Under the guidance of artistic director Jon Imperato I have been given a gift of being associated with a huge organization who wants to not only provide health services to the LGBT community, but also wants celebrate its artistic and compassionate place in the world today. Jon is a bold and aware individual and we have collaborated on projects that aspire to entertain, heal, educate, and stir up our audience. How lucky am I? I get to explore art in a place whose purpose is to uplift a community long misunderstood. It feels good to work there.
Do you have a favorite play of those you have directed?
Each has ingrained itself as a marker of where I was in life...because your life always seeps into your work in some way. I will always have a special place in my heart for The Woman in Black at The Road and later The Coronet Theatre. It was a little horror play I directed that somehow hit a nerve at the time and ran forever. Just last month someone I really respect in our theatre community gushed with praise of the show I directed almost 20 years ago as though he had seen it yesterday. Also Hit the Wall, an immersive play about the Stonewall Riots, was a magical experience.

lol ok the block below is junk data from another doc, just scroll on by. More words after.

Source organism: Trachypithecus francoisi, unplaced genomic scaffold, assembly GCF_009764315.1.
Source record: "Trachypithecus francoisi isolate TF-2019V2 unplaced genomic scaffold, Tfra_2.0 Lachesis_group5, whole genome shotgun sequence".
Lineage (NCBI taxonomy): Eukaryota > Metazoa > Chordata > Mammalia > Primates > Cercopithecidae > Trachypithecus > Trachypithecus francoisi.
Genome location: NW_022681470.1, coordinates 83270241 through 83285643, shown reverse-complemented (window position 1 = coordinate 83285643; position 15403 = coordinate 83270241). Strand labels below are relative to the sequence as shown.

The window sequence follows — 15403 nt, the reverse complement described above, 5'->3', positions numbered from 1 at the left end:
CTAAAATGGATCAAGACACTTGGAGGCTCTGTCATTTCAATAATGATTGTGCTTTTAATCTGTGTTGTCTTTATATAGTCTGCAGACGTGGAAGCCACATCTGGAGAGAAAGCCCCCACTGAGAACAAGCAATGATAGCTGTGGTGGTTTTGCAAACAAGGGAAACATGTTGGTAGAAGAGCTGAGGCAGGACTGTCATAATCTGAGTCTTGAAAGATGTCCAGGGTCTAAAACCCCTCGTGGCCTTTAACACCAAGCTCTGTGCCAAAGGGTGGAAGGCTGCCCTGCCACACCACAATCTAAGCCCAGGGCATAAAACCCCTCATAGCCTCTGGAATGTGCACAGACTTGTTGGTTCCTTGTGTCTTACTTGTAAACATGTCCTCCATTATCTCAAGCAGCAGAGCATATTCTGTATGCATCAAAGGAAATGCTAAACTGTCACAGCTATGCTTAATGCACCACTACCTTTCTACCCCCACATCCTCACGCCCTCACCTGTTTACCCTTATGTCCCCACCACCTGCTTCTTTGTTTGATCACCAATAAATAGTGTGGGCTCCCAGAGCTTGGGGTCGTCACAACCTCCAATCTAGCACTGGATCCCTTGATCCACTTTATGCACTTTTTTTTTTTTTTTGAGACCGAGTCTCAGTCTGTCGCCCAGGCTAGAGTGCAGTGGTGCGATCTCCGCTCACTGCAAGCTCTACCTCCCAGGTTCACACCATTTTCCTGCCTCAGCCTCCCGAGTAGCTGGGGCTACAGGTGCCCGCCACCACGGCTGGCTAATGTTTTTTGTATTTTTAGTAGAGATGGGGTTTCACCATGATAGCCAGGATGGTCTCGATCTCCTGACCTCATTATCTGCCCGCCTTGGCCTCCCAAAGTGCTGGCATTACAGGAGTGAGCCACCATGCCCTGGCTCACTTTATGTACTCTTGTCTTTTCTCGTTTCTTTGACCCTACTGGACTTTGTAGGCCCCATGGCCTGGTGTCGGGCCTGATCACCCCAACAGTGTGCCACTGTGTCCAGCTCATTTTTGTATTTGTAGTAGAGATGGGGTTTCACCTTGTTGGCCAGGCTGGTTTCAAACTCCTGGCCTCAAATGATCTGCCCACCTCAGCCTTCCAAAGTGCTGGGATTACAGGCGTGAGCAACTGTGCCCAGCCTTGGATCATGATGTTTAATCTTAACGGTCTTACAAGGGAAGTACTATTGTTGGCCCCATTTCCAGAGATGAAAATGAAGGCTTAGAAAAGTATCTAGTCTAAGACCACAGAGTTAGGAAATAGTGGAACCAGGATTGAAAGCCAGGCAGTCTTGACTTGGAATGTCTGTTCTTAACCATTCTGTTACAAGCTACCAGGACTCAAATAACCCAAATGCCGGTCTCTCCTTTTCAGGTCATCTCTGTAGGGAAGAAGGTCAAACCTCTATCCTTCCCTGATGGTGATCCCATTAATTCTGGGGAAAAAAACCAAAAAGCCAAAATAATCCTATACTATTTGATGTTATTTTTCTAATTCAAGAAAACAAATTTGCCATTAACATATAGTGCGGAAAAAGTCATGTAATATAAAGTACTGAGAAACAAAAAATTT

Let's conclude with anything you would like to add. For example audience takeaway from Rope.
I prefer the audience to figure out what they take away. I have my thoughts on what I would take away and have directed it with a point of view. But I'm not going to tell you what to experience. Just today I heard an excited impressive explanation of why I chose for the set to be all red. My reaction? If that's how it spoke to you...sure. It's an over 80 year old play that is speaking. Goal achieved.
ROPE will preview Thursday, September 20 at 8:00 pm and will open on Friday, September 21 at 8 pm and run through October 28, Fridays and Saturdays at 8:00 pm, Sundays at 2:30 pm. Special Saturday Matinees are September 29 and October 6 at 2:30 pm. To buy tickets or make reservations please visit www.actorsco-op.org or call (323) 462-8460. Actors Co-op Crossley Theatre. 1760 N. Gower St. (on the campus of the First Presbyterian Church of Hollywood) in Hollywood.